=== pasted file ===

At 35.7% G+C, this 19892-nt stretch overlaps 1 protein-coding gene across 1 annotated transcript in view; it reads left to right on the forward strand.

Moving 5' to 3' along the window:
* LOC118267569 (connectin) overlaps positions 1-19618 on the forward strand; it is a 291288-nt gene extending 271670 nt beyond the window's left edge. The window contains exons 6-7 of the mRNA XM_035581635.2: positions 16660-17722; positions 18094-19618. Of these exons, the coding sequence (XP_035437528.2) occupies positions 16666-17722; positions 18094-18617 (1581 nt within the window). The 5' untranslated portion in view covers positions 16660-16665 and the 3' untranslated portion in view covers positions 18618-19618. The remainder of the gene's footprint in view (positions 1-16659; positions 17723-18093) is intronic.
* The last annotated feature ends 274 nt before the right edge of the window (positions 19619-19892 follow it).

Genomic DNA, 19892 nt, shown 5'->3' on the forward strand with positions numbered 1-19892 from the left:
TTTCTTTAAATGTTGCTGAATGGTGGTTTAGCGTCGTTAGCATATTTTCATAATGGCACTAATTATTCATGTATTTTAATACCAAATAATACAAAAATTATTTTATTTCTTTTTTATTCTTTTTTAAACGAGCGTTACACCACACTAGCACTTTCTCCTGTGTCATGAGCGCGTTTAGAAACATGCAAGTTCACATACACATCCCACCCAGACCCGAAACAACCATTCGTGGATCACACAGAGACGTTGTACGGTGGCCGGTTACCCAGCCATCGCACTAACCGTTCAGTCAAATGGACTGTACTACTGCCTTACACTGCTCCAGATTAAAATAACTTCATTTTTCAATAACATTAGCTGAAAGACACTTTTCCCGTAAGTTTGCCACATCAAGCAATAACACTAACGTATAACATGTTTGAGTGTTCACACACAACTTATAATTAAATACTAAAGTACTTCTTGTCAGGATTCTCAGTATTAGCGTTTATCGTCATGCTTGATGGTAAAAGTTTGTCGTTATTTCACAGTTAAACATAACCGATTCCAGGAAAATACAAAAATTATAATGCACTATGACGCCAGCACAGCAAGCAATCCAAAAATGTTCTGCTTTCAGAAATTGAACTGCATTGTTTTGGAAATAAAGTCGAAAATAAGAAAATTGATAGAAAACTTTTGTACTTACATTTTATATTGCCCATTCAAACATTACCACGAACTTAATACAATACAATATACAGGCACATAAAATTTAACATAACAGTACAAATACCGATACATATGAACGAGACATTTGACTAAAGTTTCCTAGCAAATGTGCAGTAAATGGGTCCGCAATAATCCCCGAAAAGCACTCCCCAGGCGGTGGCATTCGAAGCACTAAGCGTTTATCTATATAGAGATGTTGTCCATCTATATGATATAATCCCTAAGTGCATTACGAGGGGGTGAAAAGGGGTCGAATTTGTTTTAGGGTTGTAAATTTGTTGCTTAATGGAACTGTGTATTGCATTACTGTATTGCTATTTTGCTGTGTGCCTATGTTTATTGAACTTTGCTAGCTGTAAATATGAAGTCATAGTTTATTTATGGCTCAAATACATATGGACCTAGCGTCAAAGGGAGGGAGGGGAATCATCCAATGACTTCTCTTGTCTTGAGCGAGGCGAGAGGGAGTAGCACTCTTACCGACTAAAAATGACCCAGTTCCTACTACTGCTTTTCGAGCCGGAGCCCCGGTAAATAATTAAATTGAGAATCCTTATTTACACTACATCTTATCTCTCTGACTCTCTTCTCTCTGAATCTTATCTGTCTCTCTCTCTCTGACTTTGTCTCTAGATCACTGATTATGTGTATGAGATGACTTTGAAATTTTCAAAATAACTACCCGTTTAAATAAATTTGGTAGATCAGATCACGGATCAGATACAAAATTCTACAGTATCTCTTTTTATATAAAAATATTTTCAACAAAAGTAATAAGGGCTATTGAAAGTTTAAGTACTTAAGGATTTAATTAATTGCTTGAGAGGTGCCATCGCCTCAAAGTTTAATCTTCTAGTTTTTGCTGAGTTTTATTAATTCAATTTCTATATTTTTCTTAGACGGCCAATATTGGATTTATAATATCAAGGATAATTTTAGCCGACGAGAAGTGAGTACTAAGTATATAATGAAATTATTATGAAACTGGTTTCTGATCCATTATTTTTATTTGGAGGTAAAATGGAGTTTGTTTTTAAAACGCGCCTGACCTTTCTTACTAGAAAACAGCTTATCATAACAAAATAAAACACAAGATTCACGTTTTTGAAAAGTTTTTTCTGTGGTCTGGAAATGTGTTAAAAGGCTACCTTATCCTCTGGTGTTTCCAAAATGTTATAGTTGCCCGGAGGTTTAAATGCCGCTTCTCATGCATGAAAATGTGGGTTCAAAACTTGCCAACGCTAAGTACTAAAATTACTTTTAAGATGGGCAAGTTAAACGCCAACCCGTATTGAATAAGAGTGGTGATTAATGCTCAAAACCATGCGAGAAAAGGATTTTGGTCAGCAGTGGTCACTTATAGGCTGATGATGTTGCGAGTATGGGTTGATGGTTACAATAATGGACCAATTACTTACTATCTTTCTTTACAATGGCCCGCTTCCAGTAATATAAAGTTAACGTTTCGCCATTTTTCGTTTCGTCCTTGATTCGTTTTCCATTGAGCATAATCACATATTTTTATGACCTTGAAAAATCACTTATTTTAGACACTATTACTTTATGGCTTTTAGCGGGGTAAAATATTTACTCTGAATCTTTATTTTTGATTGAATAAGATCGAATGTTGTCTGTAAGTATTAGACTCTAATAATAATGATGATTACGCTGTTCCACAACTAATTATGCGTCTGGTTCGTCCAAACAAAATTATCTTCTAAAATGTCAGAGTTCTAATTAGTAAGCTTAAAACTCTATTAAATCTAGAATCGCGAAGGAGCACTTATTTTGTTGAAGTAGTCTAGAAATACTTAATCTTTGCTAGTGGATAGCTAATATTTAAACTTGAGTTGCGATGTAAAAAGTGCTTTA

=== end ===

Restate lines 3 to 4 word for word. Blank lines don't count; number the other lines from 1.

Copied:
* LOC118267569 (connectin) overlaps positions 1-19618 on the forward strand; it is a 291288-nt gene extending 271670 nt beyond the window's left edge. The window contains exons 6-7 of the mRNA XM_035581635.2: positions 16660-17722; positions 18094-19618. Of these exons, the coding sequence (XP_035437528.2) occupies positions 16666-17722; positions 18094-18617 (1581 nt within the window). The 5' untranslated portion in view covers positions 16660-16665 and the 3' untranslated portion in view covers positions 18618-19618. The remainder of the gene's footprint in view (positions 1-16659; positions 17723-18093) is intronic.
* The last annotated feature ends 274 nt before the right edge of the window (positions 19619-19892 follow it).